I think we had at least one of each of those at this year's IREC! :D

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Neil I was not there myself, but i hear our rocket and payload went fine, (only flew to almost 9k feet and we did not place)

How many years has your team been competing so far?

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i BELIEVE since the very first or second one, we are a very senior team... I could be wrong though, and we normally bring 2 rockets a two stager for Advanced and a single stager for basic (and the basic category one is mainly "built" by freshmen or others whith no rocket experience)

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  • 4 weeks later...
Finally!! Thanks for the video.. perfect launch.

Some surprise in the data collected?

At what height you guess it had the max dynamic pressure?

The data we collected from a commercial Stratologger sensor indicated a constant temperature from ground to apogee. Since the sensor uses temperature and pressure to calculate altitude based on an International Standard Atmosphere model (I think) the final altitude reading was skewed. We're trying to avoid these kinds of issues in future rockets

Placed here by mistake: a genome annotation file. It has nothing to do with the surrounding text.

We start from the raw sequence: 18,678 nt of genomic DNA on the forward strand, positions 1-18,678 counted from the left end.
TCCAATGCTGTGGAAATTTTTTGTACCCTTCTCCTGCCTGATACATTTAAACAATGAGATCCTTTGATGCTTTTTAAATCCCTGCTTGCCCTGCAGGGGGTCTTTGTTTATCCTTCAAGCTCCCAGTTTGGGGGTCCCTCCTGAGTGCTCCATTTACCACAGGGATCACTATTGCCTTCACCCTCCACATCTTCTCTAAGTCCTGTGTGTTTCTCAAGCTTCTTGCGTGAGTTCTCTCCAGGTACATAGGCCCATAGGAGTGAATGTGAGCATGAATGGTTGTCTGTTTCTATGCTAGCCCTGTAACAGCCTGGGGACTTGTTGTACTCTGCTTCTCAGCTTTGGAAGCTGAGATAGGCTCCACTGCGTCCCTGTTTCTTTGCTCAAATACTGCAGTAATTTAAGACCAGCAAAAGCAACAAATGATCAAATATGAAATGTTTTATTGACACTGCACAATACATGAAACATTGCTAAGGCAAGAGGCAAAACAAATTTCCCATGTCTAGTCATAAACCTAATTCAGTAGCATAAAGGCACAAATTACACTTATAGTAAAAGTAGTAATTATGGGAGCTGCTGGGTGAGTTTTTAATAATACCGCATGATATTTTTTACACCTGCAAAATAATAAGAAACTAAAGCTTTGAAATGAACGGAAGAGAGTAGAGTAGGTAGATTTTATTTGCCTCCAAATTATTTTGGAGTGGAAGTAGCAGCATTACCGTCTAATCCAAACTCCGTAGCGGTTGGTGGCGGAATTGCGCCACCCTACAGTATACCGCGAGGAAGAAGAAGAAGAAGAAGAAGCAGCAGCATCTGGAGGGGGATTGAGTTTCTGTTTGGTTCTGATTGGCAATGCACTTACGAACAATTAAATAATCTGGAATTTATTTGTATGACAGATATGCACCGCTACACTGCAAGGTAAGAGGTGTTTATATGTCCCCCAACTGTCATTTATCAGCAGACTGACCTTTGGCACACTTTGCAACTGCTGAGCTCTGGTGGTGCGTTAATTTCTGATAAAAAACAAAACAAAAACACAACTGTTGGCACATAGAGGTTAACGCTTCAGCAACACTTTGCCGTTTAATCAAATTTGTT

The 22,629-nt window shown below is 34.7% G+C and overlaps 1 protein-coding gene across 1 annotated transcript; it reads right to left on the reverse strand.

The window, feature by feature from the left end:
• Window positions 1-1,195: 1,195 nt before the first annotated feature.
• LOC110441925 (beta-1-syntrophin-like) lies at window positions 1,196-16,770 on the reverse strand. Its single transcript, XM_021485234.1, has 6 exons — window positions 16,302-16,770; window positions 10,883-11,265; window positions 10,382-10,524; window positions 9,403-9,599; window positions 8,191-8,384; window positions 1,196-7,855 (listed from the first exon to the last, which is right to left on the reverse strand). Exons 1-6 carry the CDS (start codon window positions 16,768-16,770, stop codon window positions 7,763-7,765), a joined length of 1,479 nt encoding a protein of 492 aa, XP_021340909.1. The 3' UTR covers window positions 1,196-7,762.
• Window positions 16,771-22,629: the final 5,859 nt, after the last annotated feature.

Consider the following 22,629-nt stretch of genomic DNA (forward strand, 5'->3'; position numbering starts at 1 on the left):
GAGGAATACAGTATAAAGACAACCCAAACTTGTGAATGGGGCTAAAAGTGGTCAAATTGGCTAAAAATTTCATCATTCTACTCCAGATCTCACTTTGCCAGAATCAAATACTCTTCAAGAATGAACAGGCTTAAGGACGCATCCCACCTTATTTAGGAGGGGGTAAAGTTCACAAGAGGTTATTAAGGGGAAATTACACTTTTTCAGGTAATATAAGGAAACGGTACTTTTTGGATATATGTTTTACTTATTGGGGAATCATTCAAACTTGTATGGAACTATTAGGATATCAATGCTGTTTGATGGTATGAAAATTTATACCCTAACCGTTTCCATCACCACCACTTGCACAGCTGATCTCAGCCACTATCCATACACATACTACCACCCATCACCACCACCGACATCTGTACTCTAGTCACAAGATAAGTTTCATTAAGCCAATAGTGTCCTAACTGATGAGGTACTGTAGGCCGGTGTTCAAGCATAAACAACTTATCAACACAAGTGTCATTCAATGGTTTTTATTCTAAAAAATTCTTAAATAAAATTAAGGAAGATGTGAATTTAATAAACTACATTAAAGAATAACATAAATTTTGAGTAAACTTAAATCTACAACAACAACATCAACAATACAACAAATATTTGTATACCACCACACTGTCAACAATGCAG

Not sure at which altitude maxQ was encountered. Since there was no supersonic flight, we weren't too concerned about it.

Edited by Neil1993
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The solid fuel was manufactured by your team? Not sure if there are exact formules in internet and how easy is to get the elements.

Is kinda similar in looks to the fuel of the movie october sky?

We bought a commercial solid motor. We haven't the facilities at our University to go mucking around with rocket fuels. The motor we bought had an Ammonia Perchlorate Composite Propellant.

Edited by Neil1993